Unit 23. Have and have got.

Have / has / had = possess, but we also use have for other things (for example, family relationships):

  • We have a new car.

  • I have a brother and two sisters.

  • Tom has a headache / a cold / the flu / etc.

  • When she was a child, she had long blonde hair.

    In questions use do / does / did:

  • How many brothers and sisters do you have?

  • Does Ann have a car?

  • Did you have a car when you lived in California? (not had you a car) In negative sentences use don’t / doesn’t / didn’t:

  • I don’t have any money.

  • Ann doesn’t have any brothers or sisters.

  • I wanted to call you, but I didn’t have your number, (not I hadn’t your number)

  • He didn’t have a watch, so he didn’t know what time it was.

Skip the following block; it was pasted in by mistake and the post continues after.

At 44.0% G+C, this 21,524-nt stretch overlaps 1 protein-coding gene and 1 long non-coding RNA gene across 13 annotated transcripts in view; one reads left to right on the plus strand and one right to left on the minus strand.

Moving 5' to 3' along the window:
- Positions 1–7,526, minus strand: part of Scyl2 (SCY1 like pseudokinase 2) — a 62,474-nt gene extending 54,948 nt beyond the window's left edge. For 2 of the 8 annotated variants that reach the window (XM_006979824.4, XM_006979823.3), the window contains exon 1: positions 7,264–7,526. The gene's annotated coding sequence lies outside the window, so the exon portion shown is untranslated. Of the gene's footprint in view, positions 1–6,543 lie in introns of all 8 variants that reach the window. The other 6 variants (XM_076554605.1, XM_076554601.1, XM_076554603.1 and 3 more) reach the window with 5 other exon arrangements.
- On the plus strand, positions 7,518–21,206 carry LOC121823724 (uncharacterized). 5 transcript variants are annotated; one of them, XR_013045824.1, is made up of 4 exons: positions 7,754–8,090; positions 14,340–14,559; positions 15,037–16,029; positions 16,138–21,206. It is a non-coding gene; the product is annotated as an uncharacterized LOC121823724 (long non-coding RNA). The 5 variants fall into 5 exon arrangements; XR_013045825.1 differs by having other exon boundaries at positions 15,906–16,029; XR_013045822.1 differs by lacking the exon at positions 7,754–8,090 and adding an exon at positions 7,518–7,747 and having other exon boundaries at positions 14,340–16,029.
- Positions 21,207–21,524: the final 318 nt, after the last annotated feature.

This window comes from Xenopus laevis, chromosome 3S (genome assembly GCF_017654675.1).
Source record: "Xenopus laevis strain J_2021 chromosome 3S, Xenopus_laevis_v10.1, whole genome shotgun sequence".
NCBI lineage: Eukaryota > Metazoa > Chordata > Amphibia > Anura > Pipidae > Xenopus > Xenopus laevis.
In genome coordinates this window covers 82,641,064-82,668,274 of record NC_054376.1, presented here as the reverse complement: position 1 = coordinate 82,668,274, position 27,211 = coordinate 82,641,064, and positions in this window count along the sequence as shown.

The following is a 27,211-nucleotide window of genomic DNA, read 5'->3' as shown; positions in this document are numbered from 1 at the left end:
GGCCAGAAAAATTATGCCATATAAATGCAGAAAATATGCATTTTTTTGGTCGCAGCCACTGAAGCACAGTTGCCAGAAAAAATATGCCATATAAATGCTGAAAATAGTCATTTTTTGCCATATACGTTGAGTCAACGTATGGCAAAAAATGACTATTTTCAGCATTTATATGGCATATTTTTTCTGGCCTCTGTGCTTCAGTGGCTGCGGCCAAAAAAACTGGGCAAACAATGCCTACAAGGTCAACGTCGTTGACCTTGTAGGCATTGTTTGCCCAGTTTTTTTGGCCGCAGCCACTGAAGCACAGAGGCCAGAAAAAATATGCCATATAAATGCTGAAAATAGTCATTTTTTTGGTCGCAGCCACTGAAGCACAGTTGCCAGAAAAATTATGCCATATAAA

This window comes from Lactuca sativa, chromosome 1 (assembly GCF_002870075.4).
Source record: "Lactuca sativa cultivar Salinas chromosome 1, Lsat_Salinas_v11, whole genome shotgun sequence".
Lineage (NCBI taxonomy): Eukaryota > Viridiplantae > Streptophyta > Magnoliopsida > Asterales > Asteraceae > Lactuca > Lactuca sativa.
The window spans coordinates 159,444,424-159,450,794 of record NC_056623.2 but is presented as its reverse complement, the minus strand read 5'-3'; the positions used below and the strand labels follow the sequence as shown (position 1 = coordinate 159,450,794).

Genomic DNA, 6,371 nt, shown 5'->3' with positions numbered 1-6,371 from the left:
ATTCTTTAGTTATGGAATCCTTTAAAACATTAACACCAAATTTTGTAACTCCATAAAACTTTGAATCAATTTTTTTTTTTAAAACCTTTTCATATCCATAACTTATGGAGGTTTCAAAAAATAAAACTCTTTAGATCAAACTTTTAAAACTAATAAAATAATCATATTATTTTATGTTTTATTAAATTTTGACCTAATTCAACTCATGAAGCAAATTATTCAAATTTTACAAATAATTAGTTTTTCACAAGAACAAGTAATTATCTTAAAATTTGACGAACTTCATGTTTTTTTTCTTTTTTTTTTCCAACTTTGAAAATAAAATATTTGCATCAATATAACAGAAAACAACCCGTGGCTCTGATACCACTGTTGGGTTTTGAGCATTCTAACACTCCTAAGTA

Have got / has got

    You can use have got / has got rather than have / has alone:

  • We’ve got a new car. (= We have a new car.)

  • Tom has got a headache. (= Tom has a headache.) The question and negative forms are:

  • Have you got a headache? (= do you have)

  • Has she got any brothers or sisters? (= does she have)

  • I haven’t got any money. (= I don’t have)

  • Ann hasn’t got a car. (= Ann doesn’t have) But don’t use got for the past:

  • When she was a child, she had long blonde hair, (not she had got)

    Have for actions

    We also use have for a number of actions (especially eating and drinking):

    (You cannot use have got in these expressions.)

  • I always have a big breakfast in the morning, (not have got)

  • Did you have a good time last night?

  • We’re having a party on Saturday. Would you like to come?

  • What time does Ann usually have lunch?

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